Automated Literature Searches for Longitudinal Tracking of Cancer Research Training Program Graduates
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A key outcome measure of cancer research training programs is the number of cancer-related peer-reviewed publications after training. Because program graduates do not routinely report their publications, staff must periodically conduct electronic literature searches on each graduate. The purpose of this study is to compare findings of an innovative computer-based automated search program versus repeated manual literature searches to identify post-training peer-reviewed publications. In late 2014, manual searches for publications by former R25 students identified 232 cancer-related articles published by 112 of 543 program graduates. In 2016, a research assistant was instructed in performing Scopus literature searches for comparison with individual PubMed searches on our 543 program graduates. Through 2014, Scopus found 304 cancer publications, 220 of that had been retrieved manually plus an additional 84 papers. However, Scopus missed 12 publications found manually. Together, both methods found 316 publications. The automated method found 96.2 % of the 316 publications while individual searches found only 73.4 %. An automated search method such as using the Scopus database is a key tool for conducting comprehensive literature searches, but it must be supplemented with periodic manual searches to find the initial publications of program graduates. A time-saving feature of Scopus is the periodic automatic alerts of new publications. Although a training period is needed and initial costs can be high, an automated search method is worthwhile due to its high sensitivity and efficiency in the long term.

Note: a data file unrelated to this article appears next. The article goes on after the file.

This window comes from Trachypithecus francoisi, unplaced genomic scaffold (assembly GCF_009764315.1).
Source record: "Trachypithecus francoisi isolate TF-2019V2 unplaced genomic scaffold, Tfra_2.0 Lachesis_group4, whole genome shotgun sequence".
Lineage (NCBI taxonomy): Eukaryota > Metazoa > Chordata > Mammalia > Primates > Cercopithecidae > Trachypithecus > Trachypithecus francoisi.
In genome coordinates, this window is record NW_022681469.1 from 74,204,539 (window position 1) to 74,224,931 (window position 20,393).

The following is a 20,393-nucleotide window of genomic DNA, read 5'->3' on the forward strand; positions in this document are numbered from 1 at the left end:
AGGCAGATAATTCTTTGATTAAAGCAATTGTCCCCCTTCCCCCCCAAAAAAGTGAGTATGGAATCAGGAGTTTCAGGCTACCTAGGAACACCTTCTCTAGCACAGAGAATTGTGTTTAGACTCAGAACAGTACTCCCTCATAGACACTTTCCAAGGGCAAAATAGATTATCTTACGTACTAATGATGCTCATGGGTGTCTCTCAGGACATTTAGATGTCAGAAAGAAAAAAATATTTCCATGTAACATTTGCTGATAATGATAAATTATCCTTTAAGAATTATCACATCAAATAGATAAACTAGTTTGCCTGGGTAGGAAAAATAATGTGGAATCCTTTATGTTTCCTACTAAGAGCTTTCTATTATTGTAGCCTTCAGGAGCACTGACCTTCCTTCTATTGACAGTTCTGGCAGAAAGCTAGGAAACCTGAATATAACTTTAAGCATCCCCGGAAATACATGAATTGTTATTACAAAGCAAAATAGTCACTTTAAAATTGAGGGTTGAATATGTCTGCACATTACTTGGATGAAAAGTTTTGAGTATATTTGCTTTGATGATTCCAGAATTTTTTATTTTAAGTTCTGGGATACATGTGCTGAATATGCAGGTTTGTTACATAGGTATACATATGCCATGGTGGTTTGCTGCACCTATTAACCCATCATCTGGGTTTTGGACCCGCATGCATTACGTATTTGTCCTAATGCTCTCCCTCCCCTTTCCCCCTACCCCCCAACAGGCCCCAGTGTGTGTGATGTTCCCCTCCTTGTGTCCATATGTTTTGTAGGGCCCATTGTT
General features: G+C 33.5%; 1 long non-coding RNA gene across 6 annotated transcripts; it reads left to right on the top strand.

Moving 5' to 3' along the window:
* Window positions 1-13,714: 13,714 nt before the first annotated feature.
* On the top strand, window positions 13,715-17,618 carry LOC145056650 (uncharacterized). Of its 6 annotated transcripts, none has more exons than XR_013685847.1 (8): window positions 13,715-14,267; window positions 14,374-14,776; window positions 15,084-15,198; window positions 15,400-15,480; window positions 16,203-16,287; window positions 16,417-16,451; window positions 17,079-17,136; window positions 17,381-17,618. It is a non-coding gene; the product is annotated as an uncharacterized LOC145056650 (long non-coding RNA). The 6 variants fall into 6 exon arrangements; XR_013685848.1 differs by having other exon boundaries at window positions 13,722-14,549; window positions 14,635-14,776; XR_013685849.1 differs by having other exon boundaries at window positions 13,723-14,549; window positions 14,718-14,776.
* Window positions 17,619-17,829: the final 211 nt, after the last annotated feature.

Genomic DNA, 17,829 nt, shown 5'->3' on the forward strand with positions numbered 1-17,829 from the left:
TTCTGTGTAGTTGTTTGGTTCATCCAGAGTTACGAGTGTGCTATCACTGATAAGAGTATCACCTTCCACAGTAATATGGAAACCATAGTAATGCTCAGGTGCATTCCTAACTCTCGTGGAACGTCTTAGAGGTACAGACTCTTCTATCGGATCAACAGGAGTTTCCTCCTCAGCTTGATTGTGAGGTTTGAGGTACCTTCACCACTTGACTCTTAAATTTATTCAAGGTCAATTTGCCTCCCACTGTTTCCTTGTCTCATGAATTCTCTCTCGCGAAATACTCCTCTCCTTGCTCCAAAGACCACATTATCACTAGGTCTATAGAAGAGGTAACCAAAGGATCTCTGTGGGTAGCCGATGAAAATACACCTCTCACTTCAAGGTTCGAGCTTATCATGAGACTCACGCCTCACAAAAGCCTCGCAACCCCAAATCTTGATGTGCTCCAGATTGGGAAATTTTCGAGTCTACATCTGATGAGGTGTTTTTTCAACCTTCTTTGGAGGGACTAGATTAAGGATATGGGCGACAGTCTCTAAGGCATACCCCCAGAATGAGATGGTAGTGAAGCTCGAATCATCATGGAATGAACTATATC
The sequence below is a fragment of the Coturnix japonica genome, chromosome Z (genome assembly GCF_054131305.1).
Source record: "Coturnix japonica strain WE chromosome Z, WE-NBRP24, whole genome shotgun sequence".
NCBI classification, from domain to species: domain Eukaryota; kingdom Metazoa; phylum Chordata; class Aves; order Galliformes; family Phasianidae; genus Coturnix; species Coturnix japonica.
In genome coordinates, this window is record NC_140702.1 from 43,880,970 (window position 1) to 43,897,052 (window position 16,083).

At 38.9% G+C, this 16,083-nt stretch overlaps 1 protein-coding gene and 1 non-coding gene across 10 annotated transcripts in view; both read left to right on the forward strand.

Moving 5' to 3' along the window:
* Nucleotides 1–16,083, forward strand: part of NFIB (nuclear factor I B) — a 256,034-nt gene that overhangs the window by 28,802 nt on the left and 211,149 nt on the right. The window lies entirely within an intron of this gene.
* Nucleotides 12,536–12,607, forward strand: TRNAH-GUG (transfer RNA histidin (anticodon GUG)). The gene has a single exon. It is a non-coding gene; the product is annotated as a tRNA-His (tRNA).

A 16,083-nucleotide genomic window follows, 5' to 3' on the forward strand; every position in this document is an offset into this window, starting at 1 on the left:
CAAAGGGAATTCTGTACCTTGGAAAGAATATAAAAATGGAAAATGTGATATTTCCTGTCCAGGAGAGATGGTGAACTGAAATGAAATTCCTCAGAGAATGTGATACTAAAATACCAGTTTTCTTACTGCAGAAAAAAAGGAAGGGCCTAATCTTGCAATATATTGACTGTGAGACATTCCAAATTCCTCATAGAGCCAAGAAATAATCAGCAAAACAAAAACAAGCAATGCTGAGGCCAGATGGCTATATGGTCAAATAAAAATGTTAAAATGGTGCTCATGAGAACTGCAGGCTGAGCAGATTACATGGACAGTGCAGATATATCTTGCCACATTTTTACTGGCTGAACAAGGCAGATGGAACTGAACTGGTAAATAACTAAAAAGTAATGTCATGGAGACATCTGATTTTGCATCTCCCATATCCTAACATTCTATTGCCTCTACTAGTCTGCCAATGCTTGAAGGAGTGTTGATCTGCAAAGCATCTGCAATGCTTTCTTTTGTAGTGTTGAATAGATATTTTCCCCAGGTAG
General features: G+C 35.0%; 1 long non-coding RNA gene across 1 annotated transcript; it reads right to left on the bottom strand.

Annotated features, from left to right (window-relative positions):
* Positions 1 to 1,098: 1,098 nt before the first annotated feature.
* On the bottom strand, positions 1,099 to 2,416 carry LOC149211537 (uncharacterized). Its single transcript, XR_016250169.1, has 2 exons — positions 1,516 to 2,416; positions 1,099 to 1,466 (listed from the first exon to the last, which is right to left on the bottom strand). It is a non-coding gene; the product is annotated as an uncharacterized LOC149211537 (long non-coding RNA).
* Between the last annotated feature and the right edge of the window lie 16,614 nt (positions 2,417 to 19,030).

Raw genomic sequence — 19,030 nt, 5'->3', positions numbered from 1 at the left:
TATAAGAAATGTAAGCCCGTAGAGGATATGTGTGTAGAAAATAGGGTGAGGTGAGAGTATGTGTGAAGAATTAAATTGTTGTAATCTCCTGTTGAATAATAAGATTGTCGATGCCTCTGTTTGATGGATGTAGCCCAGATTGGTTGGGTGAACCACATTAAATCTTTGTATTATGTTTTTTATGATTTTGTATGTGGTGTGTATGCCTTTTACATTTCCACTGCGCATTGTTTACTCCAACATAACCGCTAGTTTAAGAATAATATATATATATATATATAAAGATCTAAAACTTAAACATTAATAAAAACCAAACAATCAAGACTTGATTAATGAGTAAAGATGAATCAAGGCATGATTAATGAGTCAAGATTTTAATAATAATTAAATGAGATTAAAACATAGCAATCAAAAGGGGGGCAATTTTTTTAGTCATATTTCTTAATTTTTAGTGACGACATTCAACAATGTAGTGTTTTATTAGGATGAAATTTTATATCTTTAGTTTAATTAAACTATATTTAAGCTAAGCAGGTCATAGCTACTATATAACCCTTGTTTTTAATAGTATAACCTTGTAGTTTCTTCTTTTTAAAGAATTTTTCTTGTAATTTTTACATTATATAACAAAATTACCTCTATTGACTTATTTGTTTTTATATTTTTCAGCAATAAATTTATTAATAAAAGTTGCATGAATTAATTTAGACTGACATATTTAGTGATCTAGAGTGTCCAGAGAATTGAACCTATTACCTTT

KeywordsCancer research training Longitudinal tracking Literature searches Scopus
The authors wish to thank Ms. Lee Vucovich of UAB’s Lister Hill Library of the Health Sciences and Ms. Judy Baker of the Department of Epidemiology in the UAB School of Public Health for their guidance on and assistance with this project. This research was supported in part by the UAB’s Cancer Research Experiences for Students (CaRES) Program, 5R25CA076023, funded by the National Cancer Institute.
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Conflict of Interest
The authors declare that they have no conflicts of interest.
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